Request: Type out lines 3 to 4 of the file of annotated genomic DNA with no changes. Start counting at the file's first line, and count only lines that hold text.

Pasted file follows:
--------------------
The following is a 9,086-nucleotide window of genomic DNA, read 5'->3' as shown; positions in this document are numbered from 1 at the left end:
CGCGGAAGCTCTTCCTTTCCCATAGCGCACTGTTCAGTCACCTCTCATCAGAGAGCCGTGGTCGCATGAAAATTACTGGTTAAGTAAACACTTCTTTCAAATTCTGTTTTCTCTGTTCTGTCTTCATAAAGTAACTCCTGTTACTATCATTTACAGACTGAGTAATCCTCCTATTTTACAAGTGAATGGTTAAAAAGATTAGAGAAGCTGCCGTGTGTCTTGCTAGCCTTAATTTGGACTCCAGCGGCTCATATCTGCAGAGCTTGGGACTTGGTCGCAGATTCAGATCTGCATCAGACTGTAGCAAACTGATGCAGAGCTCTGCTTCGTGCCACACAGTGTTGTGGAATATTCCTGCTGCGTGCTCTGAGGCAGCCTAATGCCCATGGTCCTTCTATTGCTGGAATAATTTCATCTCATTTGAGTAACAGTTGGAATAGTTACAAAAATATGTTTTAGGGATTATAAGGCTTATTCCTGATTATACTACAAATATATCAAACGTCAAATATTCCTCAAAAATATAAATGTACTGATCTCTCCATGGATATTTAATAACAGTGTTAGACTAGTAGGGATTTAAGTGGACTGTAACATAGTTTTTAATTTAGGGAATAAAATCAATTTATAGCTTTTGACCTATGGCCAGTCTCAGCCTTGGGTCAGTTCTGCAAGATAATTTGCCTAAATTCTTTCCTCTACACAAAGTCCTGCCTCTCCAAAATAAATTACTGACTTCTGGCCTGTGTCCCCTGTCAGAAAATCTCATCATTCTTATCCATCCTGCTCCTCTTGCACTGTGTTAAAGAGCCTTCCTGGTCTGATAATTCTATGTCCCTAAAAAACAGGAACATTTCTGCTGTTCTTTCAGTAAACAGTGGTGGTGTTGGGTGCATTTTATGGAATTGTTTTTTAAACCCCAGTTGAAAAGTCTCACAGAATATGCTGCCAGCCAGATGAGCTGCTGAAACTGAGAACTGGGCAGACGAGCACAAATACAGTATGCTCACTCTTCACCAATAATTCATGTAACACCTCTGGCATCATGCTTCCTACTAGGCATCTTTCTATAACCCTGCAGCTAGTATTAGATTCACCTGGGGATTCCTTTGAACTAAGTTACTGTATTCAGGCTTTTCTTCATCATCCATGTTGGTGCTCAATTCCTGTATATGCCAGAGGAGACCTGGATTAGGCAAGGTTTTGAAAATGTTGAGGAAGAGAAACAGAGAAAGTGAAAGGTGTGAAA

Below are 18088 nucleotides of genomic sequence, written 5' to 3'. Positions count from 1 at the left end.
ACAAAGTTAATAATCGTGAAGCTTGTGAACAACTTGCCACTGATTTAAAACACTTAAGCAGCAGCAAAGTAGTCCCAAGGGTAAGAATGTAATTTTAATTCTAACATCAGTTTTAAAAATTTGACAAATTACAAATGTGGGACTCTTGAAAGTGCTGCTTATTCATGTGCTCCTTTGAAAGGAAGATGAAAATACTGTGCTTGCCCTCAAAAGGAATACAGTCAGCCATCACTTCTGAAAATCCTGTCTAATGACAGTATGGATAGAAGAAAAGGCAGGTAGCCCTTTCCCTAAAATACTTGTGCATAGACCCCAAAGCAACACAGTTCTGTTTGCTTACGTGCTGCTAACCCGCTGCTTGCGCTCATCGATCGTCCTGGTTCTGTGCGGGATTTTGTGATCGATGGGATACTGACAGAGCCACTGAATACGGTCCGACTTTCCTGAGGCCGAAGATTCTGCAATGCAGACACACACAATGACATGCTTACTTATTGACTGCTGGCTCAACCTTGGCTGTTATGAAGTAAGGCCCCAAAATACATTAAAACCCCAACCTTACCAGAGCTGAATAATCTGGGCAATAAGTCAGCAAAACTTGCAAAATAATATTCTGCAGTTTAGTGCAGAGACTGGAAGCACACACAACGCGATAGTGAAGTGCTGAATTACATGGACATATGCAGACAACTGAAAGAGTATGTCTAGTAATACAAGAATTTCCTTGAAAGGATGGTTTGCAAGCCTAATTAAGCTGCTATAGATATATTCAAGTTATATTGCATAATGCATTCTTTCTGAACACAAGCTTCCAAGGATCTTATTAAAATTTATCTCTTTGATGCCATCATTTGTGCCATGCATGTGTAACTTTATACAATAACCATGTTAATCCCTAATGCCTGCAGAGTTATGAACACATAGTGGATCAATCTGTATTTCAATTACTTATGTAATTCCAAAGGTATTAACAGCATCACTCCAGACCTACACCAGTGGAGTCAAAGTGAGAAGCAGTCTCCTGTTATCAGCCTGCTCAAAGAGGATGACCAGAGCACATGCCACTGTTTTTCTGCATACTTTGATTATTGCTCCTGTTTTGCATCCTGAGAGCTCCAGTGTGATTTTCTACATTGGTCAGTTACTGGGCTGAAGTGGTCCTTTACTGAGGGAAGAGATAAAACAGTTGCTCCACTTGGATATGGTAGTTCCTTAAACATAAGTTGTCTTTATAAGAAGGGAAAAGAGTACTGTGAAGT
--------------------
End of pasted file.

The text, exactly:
Below are 18088 nucleotides of genomic sequence, written 5' to 3'. Positions count from 1 at the left end.
ACAAAGTTAATAATCGTGAAGCTTGTGAACAACTTGCCACTGATTTAAAACACTTAAGCAGCAGCAAAGTAGTCCCAAGGGTAAGAATGTAATTTTAATTCTAACATCAGTTTTAAAAATTTGACAAATTACAAATGTGGGACTCTTGAAAGTGCTGCTTATTCATGTGCTCCTTTGAAAGGAAGATGAAAATACTGTGCTTGCCCTCAAAAGGAATACAGTCAGCCATCACTTCTGAAAATCCTGTCTAATGACAGTATGGATAGAAGAAAAGGCAGGTAGCCCTTTCCCTAAAATACTTGTGCATAGACCCCAAAGCAACACAGTTCTGTTTGCTTACGTGCTGCTAACCCGCTGCTTGCGCTCATCGATCGTCCTGGTTCTGTGCGGGATTTTGTGATCGATGGGATACTGACAGAGCCACTGAATACGGTCCGACTTTCCTGAGGCCGAAGATTCTGCAATGCAGACACACACAATGACATGCTTACTTATTGACTGCTGGCTCAACCTTGGCTGTTATGAAGTAAGGCCCCAAAATACATTAAAACCCCAACCTTACCAGAGCTGAATAATCTGGGCAATAAGTCAGCAAAACTTGCAAAATAATATTCTGCAGTTTAGTGCAGAGACTGGAAGCACACACAACGCGATAGTGAAGTGCTGAATTACATGGACATATGCAGACAACTGAAAGAGTATGTCTAGTAATACAAGAATTTCCTTGAAAGGATGGTTTGCAAGCCTAATTAAGCTGCTATAGATATATTCAAGTTATATTGCATAATGCATTCTTTCTGAACACAAGCTTCCAAGGATCTTATTAAAATTTATCTCTTTGATGCCATCATTTGTGCCATGCATGTGTAACTTTATACAATAACCATGTTAATCCCTAATGCCTGCAGAGTTATGAACACATAGTGGATCAATCTGTATTTCAATTACTTATGTAATTCCAAAGGTATTAACAGCATCACTCCAGACCTACACCAGTGGAGTCAAAGTGAGAAGCAGTCTCCTGTTATCAGCCTGCTCAAAGAGGATGACCAGAGCACATGCCACTGTTTTTCTGCATACTTTGATTATTGCTCCTGTTTTGCATCCTGAGAGCTCCAGTGTGATTTTCTACATTGGTCAGTTACTGGGCTGAAGTGGTCCTTTACTGAGGGAAGAGATAAAACAGTTGCTCCACTTGGATATGGTAGTTCCTTAAACATAAGTTGTCTTTATAAGAAGGGAAAAGAGTACTGTGAAGT